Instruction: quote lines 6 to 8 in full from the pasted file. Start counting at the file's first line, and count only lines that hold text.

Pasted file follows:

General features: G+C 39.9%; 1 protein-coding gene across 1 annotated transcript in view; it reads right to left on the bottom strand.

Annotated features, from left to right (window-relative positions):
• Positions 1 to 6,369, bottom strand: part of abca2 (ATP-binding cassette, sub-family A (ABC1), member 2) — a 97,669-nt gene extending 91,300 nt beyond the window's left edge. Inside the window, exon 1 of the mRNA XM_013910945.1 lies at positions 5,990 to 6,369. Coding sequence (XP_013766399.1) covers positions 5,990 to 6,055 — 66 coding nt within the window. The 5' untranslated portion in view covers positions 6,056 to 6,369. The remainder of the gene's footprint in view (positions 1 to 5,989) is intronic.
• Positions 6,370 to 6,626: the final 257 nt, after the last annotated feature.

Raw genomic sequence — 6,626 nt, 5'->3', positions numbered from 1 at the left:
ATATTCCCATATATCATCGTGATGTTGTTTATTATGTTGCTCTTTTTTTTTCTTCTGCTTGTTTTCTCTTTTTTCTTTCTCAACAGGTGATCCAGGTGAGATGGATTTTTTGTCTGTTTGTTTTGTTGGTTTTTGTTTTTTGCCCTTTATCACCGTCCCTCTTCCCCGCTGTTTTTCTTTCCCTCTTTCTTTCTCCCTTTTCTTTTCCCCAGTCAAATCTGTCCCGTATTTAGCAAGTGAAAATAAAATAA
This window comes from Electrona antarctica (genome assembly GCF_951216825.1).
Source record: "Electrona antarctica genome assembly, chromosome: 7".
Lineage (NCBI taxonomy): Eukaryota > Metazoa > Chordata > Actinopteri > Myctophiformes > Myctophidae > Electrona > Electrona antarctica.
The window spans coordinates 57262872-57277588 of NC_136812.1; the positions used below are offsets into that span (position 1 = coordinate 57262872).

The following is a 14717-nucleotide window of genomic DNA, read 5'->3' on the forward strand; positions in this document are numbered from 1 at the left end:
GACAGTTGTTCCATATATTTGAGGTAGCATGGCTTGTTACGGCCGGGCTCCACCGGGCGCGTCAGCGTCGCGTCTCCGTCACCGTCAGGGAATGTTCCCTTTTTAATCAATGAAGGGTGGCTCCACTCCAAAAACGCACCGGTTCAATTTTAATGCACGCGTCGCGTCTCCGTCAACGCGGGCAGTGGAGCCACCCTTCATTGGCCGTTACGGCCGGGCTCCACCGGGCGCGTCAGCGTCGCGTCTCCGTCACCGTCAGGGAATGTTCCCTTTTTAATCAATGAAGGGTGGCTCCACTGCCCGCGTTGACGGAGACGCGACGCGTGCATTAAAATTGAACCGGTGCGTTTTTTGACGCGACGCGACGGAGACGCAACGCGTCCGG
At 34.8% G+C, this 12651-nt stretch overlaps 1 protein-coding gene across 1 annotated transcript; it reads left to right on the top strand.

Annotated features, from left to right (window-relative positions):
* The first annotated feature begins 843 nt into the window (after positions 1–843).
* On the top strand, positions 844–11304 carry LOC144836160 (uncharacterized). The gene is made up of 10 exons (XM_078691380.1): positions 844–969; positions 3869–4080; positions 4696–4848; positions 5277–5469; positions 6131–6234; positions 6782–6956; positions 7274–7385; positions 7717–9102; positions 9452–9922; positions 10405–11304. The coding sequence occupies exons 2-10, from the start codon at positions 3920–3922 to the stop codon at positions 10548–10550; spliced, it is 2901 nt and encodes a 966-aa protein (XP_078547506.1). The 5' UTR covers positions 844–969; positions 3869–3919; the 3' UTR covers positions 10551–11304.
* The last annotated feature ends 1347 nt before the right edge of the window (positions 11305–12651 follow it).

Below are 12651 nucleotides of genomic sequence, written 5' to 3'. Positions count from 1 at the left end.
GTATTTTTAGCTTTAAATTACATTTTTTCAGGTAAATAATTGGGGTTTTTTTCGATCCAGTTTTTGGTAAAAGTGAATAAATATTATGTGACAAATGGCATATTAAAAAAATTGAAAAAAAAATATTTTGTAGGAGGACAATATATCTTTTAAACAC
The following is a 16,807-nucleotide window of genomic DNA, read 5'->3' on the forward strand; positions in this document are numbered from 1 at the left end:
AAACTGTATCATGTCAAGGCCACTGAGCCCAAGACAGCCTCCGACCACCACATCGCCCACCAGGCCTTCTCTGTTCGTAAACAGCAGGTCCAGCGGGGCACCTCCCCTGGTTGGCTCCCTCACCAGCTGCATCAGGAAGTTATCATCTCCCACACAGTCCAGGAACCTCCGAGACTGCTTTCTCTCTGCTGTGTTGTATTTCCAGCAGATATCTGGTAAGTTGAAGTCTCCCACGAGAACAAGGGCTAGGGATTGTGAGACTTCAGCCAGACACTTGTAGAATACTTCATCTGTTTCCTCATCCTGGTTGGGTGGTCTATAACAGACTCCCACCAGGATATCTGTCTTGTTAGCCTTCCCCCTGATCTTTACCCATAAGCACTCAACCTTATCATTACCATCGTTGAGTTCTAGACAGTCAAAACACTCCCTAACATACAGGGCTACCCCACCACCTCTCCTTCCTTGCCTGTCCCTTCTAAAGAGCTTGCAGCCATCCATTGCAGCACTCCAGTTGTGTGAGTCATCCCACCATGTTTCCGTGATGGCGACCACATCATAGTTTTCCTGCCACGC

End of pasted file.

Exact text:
ATATTCCCATATATCATCGTGATGTTGTTTATTATGTTGCTCTTTTTTTTTCTTCTGCTTGTTTTCTCTTTTTTCTTTCTCAACAGGTGATCCAGGTGAGATGGATTTTTTGTCTGTTTGTTTTGTTGGTTTTTGTTTTTTGCCCTTTATCACCGTCCCTCTTCCCCGCTGTTTTTCTTTCCCTCTTTCTTTCTCCCTTTTCTTTTCCCCAGTCAAATCTGTCCCGTATTTAGCAAGTGAAAATAAAATAA
This window comes from Electrona antarctica (genome assembly GCF_951216825.1).
Source record: "Electrona antarctica genome assembly, chromosome: 7".